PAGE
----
Edited by Anna Čermáková and Michaela Mahlberg
[Studies in Corpus Linguistics 87] 2018
► pp. 223–253
Translating fictional characters – Alice and the Queen from the Wonderland in English and Czech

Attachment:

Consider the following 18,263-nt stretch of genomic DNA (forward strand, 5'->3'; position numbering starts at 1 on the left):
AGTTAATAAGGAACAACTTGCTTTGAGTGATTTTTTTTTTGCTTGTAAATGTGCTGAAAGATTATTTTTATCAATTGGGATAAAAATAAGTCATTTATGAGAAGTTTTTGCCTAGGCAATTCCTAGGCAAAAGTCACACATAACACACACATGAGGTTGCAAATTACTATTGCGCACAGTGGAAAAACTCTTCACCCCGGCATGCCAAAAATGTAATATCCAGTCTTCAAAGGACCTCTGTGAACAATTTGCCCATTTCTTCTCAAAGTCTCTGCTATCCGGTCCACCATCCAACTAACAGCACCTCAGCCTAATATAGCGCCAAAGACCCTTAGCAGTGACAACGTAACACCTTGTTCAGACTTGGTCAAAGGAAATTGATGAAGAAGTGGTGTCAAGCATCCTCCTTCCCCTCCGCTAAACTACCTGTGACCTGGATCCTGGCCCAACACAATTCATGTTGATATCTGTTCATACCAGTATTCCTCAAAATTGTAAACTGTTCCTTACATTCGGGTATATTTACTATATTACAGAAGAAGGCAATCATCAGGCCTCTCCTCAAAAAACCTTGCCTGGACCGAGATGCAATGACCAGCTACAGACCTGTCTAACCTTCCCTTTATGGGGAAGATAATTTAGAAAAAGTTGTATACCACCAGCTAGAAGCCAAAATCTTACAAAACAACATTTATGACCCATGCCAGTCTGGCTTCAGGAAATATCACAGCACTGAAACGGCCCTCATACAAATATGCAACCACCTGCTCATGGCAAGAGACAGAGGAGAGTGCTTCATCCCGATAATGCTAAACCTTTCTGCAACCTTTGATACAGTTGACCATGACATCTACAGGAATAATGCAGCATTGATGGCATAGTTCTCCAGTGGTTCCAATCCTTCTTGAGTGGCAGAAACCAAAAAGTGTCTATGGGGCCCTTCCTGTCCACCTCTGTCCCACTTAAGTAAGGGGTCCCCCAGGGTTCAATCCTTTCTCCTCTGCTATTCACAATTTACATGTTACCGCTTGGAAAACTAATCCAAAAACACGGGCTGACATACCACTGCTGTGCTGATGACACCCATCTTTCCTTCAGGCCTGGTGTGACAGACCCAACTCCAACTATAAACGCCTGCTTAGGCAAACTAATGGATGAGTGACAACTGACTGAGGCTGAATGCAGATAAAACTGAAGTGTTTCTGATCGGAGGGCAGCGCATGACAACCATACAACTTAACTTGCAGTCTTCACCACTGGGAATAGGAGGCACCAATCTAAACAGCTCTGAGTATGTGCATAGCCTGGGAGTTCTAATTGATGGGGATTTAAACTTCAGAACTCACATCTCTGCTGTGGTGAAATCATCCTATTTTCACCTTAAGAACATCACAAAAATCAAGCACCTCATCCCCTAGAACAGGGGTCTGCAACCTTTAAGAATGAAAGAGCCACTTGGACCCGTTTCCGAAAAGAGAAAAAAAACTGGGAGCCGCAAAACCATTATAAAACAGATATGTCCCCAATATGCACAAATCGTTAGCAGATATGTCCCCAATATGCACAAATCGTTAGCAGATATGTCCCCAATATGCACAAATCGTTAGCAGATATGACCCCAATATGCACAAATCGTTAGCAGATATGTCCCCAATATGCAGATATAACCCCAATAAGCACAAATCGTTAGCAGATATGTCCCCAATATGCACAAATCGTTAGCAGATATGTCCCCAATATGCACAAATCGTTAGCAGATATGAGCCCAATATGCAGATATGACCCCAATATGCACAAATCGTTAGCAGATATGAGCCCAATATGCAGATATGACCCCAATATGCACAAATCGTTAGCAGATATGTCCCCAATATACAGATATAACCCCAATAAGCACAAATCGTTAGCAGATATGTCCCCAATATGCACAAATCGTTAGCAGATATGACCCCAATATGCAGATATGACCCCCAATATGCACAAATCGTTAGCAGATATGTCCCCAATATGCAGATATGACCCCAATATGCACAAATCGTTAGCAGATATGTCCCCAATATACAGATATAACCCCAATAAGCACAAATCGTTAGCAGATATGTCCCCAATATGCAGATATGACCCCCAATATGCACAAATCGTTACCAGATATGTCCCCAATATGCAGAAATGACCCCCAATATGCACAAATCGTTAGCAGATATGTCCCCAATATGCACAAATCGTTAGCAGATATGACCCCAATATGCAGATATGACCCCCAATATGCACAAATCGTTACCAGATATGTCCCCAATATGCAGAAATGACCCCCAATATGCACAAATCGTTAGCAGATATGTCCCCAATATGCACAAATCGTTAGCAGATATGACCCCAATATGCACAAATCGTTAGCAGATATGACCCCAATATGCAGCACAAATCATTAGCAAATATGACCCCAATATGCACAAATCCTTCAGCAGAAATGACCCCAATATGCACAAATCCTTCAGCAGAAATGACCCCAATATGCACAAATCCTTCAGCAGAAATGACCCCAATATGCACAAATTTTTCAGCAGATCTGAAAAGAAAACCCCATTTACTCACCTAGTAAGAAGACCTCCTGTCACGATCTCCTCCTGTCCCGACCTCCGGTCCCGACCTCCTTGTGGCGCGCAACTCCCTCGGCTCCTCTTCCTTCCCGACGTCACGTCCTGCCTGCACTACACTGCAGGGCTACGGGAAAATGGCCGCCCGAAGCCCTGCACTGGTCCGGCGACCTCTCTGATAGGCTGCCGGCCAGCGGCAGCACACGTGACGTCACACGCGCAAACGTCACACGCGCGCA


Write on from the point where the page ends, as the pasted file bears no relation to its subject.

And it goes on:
In this chapter, we propose a novel theoretical framework for the literary translation of fictional characters. This framework develops the cognitive corpus linguistic notion of mind-modelling to account for process-, product- and function-oriented aspects of literary translation. We use the examples of Alice and the Queen from Alice’s Adventures in Wonderland to compare character cues across the English original and a Czech translation. The character cues we focus on are reporting verbs. Reporting verbs, as part of the presentation of fictional speech, form a central component of narrative fiction and so provide an ideal evidential basis for our theoretical framework. The translation shifts we found through our comparison of source and target text specifically include gendered uses of reporting verbs. By approaching the target text as both a translation and a reading of the text in its own right we are able to view translation shifts as a reflection of shifts in the mind-modelling of fictional characters.
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